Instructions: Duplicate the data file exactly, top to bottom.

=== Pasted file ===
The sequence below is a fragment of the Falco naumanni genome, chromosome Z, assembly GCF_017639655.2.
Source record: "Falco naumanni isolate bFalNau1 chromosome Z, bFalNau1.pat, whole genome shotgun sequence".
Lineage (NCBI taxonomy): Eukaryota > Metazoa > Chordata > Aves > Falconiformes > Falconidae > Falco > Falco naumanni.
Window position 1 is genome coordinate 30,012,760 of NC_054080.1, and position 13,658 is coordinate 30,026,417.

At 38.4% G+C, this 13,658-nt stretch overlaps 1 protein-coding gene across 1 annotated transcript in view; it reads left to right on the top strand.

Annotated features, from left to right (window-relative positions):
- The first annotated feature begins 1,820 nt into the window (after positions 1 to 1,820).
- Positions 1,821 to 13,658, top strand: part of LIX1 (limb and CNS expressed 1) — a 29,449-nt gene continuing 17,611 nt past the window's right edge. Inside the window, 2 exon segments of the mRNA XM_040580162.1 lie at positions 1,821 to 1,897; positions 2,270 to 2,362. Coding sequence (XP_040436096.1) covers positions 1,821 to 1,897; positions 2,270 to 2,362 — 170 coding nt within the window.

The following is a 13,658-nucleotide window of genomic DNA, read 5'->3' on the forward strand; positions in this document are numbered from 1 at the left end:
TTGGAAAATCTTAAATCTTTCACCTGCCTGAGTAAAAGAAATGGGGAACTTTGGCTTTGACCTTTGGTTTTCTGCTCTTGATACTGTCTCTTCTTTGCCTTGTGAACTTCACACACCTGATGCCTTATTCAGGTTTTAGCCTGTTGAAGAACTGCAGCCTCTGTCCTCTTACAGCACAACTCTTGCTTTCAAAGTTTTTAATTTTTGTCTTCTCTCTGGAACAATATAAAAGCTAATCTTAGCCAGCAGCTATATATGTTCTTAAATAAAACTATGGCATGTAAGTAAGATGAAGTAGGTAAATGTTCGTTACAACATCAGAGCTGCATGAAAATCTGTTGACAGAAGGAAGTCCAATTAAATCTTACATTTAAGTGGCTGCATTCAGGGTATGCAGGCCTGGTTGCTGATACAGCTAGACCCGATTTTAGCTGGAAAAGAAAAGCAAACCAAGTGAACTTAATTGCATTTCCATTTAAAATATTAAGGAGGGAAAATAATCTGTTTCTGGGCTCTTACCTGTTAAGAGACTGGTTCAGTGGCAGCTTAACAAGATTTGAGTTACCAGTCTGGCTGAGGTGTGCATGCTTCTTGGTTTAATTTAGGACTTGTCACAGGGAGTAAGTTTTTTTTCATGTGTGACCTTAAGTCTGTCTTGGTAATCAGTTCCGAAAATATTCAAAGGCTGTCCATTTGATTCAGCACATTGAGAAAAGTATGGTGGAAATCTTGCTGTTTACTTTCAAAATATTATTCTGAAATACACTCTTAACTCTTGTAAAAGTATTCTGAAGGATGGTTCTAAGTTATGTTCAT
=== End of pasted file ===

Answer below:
The sequence below is a fragment of the Falco naumanni genome, chromosome Z, assembly GCF_017639655.2.
Source record: "Falco naumanni isolate bFalNau1 chromosome Z, bFalNau1.pat, whole genome shotgun sequence".
Lineage (NCBI taxonomy): Eukaryota > Metazoa > Chordata > Aves > Falconiformes > Falconidae > Falco > Falco naumanni.
Window position 1 is genome coordinate 30,012,760 of NC_054080.1, and position 13,658 is coordinate 30,026,417.

At 38.4% G+C, this 13,658-nt stretch overlaps 1 protein-coding gene across 1 annotated transcript in view; it reads left to right on the top strand.

Annotated features, from left to right (window-relative positions):
- The first annotated feature begins 1,820 nt into the window (after positions 1 to 1,820).
- Positions 1,821 to 13,658, top strand: part of LIX1 (limb and CNS expressed 1) — a 29,449-nt gene continuing 17,611 nt past the window's right edge. Inside the window, 2 exon segments of the mRNA XM_040580162.1 lie at positions 1,821 to 1,897; positions 2,270 to 2,362. Coding sequence (XP_040436096.1) covers positions 1,821 to 1,897; positions 2,270 to 2,362 — 170 coding nt within the window.

The following is a 13,658-nucleotide window of genomic DNA, read 5'->3' on the forward strand; positions in this document are numbered from 1 at the left end:
TTGGAAAATCTTAAATCTTTCACCTGCCTGAGTAAAAGAAATGGGGAACTTTGGCTTTGACCTTTGGTTTTCTGCTCTTGATACTGTCTCTTCTTTGCCTTGTGAACTTCACACACCTGATGCCTTATTCAGGTTTTAGCCTGTTGAAGAACTGCAGCCTCTGTCCTCTTACAGCACAACTCTTGCTTTCAAAGTTTTTAATTTTTGTCTTCTCTCTGGAACAATATAAAAGCTAATCTTAGCCAGCAGCTATATATGTTCTTAAATAAAACTATGGCATGTAAGTAAGATGAAGTAGGTAAATGTTCGTTACAACATCAGAGCTGCATGAAAATCTGTTGACAGAAGGAAGTCCAATTAAATCTTACATTTAAGTGGCTGCATTCAGGGTATGCAGGCCTGGTTGCTGATACAGCTAGACCCGATTTTAGCTGGAAAAGAAAAGCAAACCAAGTGAACTTAATTGCATTTCCATTTAAAATATTAAGGAGGGAAAATAATCTGTTTCTGGGCTCTTACCTGTTAAGAGACTGGTTCAGTGGCAGCTTAACAAGATTTGAGTTACCAGTCTGGCTGAGGTGTGCATGCTTCTTGGTTTAATTTAGGACTTGTCACAGGGAGTAAGTTTTTTTTCATGTGTGACCTTAAGTCTGTCTTGGTAATCAGTTCCGAAAATATTCAAAGGCTGTCCATTTGATTCAGCACATTGAGAAAAGTATGGTGGAAATCTTGCTGTTTACTTTCAAAATATTATTCTGAAATACACTCTTAACTCTTGTAAAAGTATTCTGAAGGATGGTTCTAAGTTATGTTCAT